New online atlas shows how climate change will affect distribution patterns of forests

November 25, 2010

Today, territory and species conservation managers need to rely on data and empirical methods on which to base their protection policies. Within the context of Global Change, the maps offered can be useful to evaluate possible changes in the distribution of forests in the future, which could lead to an in depth study of mitigation and/or adaptation tools needed to face these changes.

Until now, a few maps had been drawn for specific woody plants or for partial areas of the peninsula. The Suitability Atlas of Woody Plants however offers a global view of the Iberian Peninsula. The series of maps were created to determine the degree of suitability to climate and/or topographic conditions of the forests' main woody plants. With the help of these maps one can verify, in an area of 200 metres, the topo-climatic suitability of the Iberian Peninsula. In addition, these values can be consulted for the current climatic scenario (1950-1998) and for future projections proposed by one of the foremost research centres dedicated to climate change, the Hadley Centre, located in Exeter, UK.

The Atlas combines advanced methodologies and technologies such as Geographic Information Systems, multivariate statistics and interoperable geoportals to offer both rigorous cartographic standards and information that can be consulted by the general public.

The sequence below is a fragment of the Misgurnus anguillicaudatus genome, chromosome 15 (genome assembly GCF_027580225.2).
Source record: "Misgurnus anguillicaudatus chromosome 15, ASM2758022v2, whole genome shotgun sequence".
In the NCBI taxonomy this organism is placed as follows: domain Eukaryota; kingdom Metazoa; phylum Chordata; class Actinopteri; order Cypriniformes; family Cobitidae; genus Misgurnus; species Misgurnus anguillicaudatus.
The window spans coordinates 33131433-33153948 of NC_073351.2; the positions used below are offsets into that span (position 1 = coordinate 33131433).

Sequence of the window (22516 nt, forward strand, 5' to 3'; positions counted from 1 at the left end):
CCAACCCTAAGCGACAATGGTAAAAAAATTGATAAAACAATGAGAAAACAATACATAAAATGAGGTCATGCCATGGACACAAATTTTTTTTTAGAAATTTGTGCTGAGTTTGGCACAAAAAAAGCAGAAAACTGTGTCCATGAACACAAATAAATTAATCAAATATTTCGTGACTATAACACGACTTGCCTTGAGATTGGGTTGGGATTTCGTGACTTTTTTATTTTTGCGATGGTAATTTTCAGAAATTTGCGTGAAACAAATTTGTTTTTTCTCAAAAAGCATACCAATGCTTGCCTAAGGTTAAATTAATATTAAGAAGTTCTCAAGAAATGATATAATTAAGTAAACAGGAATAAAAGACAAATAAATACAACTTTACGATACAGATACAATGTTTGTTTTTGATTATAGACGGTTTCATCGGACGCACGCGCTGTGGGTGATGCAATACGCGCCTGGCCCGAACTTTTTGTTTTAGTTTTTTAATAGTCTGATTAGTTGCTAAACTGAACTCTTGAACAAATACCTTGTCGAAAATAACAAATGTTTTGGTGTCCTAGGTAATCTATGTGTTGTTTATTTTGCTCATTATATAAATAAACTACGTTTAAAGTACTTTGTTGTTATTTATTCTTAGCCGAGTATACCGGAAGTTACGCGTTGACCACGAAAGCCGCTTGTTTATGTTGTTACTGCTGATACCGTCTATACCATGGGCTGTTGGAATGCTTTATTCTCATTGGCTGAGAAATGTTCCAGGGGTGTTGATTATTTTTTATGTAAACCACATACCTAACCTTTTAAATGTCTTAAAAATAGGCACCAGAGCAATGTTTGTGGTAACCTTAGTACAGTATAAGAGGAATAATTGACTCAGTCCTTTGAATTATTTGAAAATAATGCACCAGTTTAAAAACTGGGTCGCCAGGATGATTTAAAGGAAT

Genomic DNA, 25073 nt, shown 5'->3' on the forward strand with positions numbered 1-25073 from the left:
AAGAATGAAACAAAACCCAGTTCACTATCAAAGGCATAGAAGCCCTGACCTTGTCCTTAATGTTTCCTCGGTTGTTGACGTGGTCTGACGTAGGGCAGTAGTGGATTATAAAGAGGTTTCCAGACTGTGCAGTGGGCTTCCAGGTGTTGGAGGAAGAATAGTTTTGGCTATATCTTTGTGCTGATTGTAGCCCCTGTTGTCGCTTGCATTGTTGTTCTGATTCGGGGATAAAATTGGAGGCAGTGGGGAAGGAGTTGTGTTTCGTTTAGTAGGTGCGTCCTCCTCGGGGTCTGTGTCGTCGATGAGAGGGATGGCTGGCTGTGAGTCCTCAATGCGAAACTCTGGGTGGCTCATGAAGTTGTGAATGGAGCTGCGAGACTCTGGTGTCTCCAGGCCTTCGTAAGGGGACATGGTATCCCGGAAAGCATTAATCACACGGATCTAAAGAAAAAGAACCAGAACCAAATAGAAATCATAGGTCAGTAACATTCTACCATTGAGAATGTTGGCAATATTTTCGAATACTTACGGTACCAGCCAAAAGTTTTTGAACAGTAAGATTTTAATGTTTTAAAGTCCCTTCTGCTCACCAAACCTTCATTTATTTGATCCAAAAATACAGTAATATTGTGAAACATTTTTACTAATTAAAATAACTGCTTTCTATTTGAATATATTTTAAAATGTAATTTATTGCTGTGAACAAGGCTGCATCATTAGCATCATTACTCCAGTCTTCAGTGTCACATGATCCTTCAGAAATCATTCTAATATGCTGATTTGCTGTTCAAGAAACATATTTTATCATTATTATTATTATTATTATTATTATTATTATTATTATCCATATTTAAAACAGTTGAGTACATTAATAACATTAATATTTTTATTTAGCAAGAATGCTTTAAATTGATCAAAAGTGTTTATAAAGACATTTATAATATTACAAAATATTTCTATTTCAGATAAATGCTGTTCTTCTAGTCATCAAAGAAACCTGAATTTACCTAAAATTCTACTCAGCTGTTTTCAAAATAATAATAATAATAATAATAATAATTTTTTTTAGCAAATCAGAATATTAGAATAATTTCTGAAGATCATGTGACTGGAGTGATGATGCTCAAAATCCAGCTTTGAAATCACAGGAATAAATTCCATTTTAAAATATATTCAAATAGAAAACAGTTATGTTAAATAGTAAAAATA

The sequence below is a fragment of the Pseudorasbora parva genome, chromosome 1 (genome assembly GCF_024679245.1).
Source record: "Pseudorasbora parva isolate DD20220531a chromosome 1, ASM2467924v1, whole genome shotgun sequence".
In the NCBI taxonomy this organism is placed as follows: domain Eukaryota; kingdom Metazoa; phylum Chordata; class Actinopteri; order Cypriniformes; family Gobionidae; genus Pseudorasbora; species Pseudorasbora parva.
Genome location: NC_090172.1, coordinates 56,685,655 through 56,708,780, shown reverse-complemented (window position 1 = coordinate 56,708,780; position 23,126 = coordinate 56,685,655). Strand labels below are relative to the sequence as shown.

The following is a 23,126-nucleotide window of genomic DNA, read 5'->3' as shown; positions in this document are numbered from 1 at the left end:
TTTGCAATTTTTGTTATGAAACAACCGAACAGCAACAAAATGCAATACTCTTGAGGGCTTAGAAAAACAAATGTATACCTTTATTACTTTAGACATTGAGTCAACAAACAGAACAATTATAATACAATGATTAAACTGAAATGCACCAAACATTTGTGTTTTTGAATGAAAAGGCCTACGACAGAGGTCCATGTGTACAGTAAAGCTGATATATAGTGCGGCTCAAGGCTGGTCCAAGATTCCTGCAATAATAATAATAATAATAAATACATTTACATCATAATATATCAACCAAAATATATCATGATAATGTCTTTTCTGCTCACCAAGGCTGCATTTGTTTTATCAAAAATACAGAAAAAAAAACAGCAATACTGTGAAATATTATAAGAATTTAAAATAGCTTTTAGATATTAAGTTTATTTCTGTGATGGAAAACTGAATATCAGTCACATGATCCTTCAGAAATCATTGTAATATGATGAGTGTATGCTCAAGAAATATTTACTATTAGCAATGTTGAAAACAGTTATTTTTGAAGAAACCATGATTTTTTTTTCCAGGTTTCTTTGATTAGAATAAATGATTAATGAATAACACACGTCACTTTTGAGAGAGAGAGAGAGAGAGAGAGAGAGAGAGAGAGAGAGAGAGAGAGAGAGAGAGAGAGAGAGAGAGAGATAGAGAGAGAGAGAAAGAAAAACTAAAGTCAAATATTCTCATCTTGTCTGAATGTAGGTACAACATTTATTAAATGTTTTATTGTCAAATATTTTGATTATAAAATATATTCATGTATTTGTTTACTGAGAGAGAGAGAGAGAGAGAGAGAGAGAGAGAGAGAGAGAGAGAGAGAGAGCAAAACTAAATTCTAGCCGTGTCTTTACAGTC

The Atlas was developed by a group of researchers from the UAB Department of Animal Biology, Plant Biology and Ecology, in collaboration with the Centre for Ecological Research and Forestry Applications (CREAF), under the framework of the R&D&I National Plan.

Main features of the AtlasFirst results

Researchers have already obtained the first scientific results with the help of Atlas data. They were able to verify that many species could be affected by the reduction in suitability in the regions they currently inhabit. They detected a tendency in forests to migrate towards higher altitudes and more northern latitudes. In this sense, mountain ranges such as the Pyrenees are seen as important protection areas of biodiversity within the context of Climate Change.

Nevertheless, not all species react the same when suffering the consequences of climate change. Species such as aleppo pine, stone pine, or holm oak are more resistant and may even occupy larger areas in the future. In contrast, species such as scots pine or beech are more affected by rising temperatures and longer dry periods and therefore the space they occupy may begin to decrease.

At these moments researchers are studying the total forest surface which could be lost or substituted by scrubs, as well as interactions between forest species when their area of distribution is modified. The fact that forest surfaces are decreasing is of great relevance, since this represents a reduction in CO2 consumption, an increase in the risk of land erosion and modifications in water cycles.
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Universitat Autonoma de Barcelona

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